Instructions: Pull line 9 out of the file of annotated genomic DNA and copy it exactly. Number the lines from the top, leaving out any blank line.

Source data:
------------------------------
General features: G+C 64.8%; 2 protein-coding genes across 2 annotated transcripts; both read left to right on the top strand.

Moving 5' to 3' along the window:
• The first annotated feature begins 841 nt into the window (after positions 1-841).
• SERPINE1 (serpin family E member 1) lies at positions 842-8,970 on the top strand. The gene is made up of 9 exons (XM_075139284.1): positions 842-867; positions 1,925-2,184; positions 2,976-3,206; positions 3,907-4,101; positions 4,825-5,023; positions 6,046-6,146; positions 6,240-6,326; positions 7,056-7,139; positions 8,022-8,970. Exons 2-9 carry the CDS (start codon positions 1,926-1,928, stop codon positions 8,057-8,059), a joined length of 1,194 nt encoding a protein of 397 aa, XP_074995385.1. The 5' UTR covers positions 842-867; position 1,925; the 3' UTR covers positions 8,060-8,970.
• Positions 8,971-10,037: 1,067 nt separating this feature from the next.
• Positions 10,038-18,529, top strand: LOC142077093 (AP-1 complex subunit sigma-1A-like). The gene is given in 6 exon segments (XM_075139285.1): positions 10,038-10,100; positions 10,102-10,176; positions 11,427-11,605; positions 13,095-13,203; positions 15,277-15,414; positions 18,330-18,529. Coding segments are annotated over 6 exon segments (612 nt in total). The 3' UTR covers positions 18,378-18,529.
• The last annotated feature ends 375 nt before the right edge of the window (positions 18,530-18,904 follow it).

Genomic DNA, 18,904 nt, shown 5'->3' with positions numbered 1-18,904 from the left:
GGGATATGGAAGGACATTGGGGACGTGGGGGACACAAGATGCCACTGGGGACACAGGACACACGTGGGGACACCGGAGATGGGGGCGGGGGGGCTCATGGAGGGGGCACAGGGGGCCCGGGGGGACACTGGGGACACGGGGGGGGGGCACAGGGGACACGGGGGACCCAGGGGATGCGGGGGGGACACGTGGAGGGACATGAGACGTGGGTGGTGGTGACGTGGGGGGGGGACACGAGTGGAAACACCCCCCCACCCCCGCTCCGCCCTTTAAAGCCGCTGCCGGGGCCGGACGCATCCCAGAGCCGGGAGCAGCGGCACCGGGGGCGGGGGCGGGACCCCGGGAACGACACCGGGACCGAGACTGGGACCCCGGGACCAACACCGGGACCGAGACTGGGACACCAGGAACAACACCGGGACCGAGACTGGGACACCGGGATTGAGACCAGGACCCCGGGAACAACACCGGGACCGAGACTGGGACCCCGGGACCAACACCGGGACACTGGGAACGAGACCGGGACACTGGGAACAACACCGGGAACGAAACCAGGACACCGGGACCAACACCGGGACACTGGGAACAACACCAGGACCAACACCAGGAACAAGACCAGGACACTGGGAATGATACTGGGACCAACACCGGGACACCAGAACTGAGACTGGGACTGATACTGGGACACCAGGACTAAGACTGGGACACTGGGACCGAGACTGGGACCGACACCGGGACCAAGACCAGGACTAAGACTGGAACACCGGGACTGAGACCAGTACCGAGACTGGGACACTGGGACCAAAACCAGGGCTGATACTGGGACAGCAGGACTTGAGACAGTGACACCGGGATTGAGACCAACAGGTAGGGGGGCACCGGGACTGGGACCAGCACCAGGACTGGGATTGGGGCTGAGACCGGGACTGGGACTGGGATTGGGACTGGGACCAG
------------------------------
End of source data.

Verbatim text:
GGGATATGGAAGGACATTGGGGACGTGGGGGACACAAGATGCCACTGGGGACACAGGACACACGTGGGGACACCGGAGATGGGGGCGGGGGGGCTCATGGAGGGGGCACAGGGGGCCCGGGGGGACACTGGGGACACGGGGGGGGGGCACAGGGGACACGGGGGACCCAGGGGATGCGGGGGGGACACGTGGAGGGACATGAGACGTGGGTGGTGGTGACGTGGGGGGGGGACACGAGTGGAAACACCCCCCCACCCCCGCTCCGCCCTTTAAAGCCGCTGCCGGGGCCGGACGCATCCCAGAGCCGGGAGCAGCGGCACCGGGGGCGGGGGCGGGACCCCGGGAACGACACCGGGACCGAGACTGGGACCCCGGGACCAACACCGGGACCGAGACTGGGACACCAGGAACAACACCGGGACCGAGACTGGGACACCGGGATTGAGACCAGGACCCCGGGAACAACACCGGGACCGAGACTGGGACCCCGGGACCAACACCGGGACACTGGGAACGAGACCGGGACACTGGGAACAACACCGGGAACGAAACCAGGACACCGGGACCAACACCGGGACACTGGGAACAACACCAGGACCAACACCAGGAACAAGACCAGGACACTGGGAATGATACTGGGACCAACACCGGGACACCAGAACTGAGACTGGGACTGATACTGGGACACCAGGACTAAGACTGGGACACTGGGACCGAGACTGGGACCGACACCGGGACCAAGACCAGGACTAAGACTGGAACACCGGGACTGAGACCAGTACCGAGACTGGGACACTGGGACCAAAACCAGGGCTGATACTGGGACAGCAGGACTTGAGACAGTGACACCGGGATTGAGACCAACAGGTAGGGGGGCACCGGGACTGGGACCAGCACCAGGACTGGGATTGGGGCTGAGACCGGGACTGGGACTGGGATTGGGACTGGGACCAG